Renowned operatic soprano Renee Fleming did a beautiful, unique rendition of "The Star-Spangled Banner" before kickoff of Super Bowl XLVIII Sunday, Feb. 2, between the Seattle Seahawks and Denver Broncos.
Fleming was a polarizing selection to sing the American national anthem because of her style. The precedent has been to have pop stars do their take on the historic tune. Often the piece can become glamorized, with too much ornamentation, vocal runs or spins of originality.
To deliver an epic performance on this grand of a stage at MetLife Stadium in East Rutherford, N.J., it took nothing more than Fleming's natural talent and mostly strict adherence to the song to allow her efforts to be a great success.
The Seahawks' official Twitter account used the adjective "classy" to describe Fleming, which was rather appropriate:
With her fluttering, effortless high register, sheer power and impeccable control of her vibrato, Fleming was brilliant, prompting Fox broadcaster Joe Buck to say he'd never heard it sung better.
Bleacher Report's Aaron Nagler endorsed the lobbying efforts by NFL.com's Judy Battista to campaign for Fleming as an annual fixture at the Super Bowl:
It was especially impressive considering the vocal dynamo did such an exceptional job with the knowledge that the cold could impact her. The high stakes of Super Bowl Sunday made the gravity of the moment even greater.
Thankfully the weather cooperated and wasn't as frigid as it could have been. The big stage isn't unfamiliar to a singer of Fleming's caliber, but this was nevertheless quite a different experience than the opera house.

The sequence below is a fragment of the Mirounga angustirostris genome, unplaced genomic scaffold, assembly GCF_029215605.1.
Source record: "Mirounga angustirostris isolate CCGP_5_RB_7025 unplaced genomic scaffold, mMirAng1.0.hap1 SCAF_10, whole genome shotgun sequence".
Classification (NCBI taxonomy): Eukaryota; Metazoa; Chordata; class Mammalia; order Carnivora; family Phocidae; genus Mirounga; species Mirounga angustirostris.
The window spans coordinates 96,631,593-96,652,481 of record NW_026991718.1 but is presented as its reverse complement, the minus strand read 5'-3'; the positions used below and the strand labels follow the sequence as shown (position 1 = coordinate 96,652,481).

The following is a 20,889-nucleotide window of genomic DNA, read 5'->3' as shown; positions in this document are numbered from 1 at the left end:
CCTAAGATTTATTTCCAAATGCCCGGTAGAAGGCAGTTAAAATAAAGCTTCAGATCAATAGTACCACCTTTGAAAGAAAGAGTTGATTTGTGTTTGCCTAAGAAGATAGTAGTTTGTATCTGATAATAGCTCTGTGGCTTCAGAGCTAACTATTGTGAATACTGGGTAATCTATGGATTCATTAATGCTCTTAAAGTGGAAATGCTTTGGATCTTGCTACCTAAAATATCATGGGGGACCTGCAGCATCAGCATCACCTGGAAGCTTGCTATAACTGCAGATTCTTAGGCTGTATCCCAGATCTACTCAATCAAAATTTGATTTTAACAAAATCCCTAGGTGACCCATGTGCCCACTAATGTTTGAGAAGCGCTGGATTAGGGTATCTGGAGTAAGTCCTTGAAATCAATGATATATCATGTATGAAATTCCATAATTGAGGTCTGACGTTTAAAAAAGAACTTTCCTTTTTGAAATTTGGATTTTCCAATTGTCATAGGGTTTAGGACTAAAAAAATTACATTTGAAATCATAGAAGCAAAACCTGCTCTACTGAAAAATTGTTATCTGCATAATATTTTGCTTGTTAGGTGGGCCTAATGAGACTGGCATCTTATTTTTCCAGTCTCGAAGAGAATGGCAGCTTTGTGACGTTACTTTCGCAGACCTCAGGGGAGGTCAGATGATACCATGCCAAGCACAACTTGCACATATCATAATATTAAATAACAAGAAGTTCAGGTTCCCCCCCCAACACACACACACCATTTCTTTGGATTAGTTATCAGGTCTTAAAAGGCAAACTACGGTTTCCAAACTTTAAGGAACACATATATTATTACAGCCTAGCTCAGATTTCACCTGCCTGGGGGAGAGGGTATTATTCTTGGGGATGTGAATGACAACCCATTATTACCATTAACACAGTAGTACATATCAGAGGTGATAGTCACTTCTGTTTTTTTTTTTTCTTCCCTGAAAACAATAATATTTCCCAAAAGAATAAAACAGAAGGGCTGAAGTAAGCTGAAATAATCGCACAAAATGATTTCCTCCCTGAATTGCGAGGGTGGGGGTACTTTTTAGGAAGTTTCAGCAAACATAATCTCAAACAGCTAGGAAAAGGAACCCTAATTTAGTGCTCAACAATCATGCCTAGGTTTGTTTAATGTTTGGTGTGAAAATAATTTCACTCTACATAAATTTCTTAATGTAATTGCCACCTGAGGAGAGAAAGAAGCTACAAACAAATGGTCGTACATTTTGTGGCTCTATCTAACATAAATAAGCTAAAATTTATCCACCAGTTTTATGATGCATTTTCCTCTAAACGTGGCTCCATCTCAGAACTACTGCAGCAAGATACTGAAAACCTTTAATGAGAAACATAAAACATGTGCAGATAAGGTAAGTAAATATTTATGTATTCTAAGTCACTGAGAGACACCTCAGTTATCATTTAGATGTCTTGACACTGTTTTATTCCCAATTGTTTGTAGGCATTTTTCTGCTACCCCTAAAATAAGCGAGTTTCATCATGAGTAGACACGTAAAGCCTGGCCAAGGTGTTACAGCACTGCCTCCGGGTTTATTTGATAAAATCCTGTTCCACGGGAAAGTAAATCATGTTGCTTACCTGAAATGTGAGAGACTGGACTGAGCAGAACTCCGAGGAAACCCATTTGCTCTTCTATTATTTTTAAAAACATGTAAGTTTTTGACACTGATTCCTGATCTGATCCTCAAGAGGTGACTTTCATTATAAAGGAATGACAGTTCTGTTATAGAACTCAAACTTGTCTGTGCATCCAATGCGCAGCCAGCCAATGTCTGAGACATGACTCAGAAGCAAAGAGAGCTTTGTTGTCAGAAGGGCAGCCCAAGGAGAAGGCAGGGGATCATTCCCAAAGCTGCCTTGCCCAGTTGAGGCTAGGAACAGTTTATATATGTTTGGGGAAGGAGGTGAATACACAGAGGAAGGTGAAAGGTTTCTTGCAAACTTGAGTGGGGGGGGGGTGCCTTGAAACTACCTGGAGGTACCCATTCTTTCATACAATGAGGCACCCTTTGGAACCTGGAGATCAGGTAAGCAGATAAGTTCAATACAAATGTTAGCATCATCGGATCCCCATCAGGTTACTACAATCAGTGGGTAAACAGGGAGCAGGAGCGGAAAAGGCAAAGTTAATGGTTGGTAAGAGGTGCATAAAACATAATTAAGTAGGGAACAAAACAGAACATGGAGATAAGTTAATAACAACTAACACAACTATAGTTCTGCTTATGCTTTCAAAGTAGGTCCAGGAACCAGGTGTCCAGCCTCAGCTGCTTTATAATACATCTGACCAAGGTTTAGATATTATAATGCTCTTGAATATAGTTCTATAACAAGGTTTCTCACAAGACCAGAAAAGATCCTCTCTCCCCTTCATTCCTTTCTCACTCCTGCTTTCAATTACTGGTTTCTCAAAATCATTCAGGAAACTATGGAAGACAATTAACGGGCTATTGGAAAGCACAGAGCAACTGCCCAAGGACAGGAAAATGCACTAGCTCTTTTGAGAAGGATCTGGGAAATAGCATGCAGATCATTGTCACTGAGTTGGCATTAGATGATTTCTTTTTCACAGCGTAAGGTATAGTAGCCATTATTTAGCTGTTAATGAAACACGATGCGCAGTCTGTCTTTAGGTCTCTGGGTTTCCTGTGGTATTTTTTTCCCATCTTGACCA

When she got the offer from the NFL to do the gig, Fleming didn't even think it was serious, as reported by the AP's Rob Merrill:
Really, I just rejected it out of hand. I just thought, "Oh that's ridiculous, you know, it must be a joke." Nobody's going to ask me to sing for the Super Bowl, even the national anthem, because it's just never been done, that anybody who was in classical music or any other genre, frankly, other than really mainstream, successful, top-selling, commercial, mainstream artists. So I was stunned when it was real.
Although the way Fleming sings requires her almost by default to hold notes for longer counts as her sound swells, it accentuates the crescendos and decrescendos, creating a far more dynamic national anthem.
Pop singers such as the late, great Whitney Houston can pull off similar vocal acrobatics and drive home a similar punch with the proper emphasis on certain points of the song. Sporting News' Vinnie Iyer wondered whether Fleming beat out Houston for the best Super Bowl national anthem performance ever:
Last year's performer was Alicia Keys—a sensational artist who infuses hints of R&B, soul and jazz into her work, but still caters to a mass audience as a mainstream superstar.
Keys' anthem went on for an unprecedented 156.4 seconds, and the over/under for Fleming's time was 145 seconds, per the Houston Chronicle's David Barron. ESPN's Darren Rovell pointed out how Fleming went well under that running time:
The styles were starkly different between last year and this year. Keys' piano-accompanied version was sung well but dragged on at a slow tempo and had various pauses.
While Fleming did run longer on Sunday than the average singer would, she was all raw, all real and all-world.
The main takeaway is that Fleming was tasked with being compelling without a prerecorded backing track. She had to command the attention of the millions of worldwide viewers, and did she ever.
Based on how amazing Fleming was, it's conceivable that similar acts will follow in future NFL finales. If not, this was a worthwhile venture away from the status quo. It showcased a special talent in Fleming whose selection to sing was well worth the reactionary risk with her virtuoso effort.